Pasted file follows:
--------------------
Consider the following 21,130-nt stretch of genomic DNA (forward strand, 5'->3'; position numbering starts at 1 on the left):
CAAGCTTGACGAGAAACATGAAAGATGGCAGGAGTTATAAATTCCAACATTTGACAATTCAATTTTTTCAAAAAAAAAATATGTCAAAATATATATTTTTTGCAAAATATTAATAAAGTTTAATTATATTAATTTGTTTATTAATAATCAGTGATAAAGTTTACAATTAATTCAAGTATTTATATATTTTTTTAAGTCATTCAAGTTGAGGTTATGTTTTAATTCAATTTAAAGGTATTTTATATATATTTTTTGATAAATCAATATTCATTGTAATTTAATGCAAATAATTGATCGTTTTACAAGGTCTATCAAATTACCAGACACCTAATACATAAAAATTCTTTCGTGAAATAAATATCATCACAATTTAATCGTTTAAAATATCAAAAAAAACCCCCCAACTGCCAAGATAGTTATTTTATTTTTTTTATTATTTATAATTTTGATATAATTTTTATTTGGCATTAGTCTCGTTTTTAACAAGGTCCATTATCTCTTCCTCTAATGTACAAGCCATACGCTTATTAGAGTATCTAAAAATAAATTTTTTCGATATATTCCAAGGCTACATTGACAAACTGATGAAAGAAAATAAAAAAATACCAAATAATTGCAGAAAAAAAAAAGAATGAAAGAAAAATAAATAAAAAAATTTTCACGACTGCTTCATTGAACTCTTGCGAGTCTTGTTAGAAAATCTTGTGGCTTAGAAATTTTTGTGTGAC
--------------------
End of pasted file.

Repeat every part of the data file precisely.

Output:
Consider the following 21,130-nt stretch of genomic DNA (forward strand, 5'->3'; position numbering starts at 1 on the left):
CAAGCTTGACGAGAAACATGAAAGATGGCAGGAGTTATAAATTCCAACATTTGACAATTCAATTTTTTCAAAAAAAAAATATGTCAAAATATATATTTTTTGCAAAATATTAATAAAGTTTAATTATATTAATTTGTTTATTAATAATCAGTGATAAAGTTTACAATTAATTCAAGTATTTATATATTTTTTTAAGTCATTCAAGTTGAGGTTATGTTTTAATTCAATTTAAAGGTATTTTATATATATTTTTTGATAAATCAATATTCATTGTAATTTAATGCAAATAATTGATCGTTTTACAAGGTCTATCAAATTACCAGACACCTAATACATAAAAATTCTTTCGTGAAATAAATATCATCACAATTTAATCGTTTAAAATATCAAAAAAAACCCCCCAACTGCCAAGATAGTTATTTTATTTTTTTTATTATTTATAATTTTGATATAATTTTTATTTGGCATTAGTCTCGTTTTTAACAAGGTCCATTATCTCTTCCTCTAATGTACAAGCCATACGCTTATTAGAGTATCTAAAAATAAATTTTTTCGATATATTCCAAGGCTACATTGACAAACTGATGAAAGAAAATAAAAAAATACCAAATAATTGCAGAAAAAAAAAAGAATGAAAGAAAAATAAATAAAAAAATTTTCACGACTGCTTCATTGAACTCTTGCGAGTCTTGTTAGAAAATCTTGTGGCTTAGAAATTTTTGTGTGAC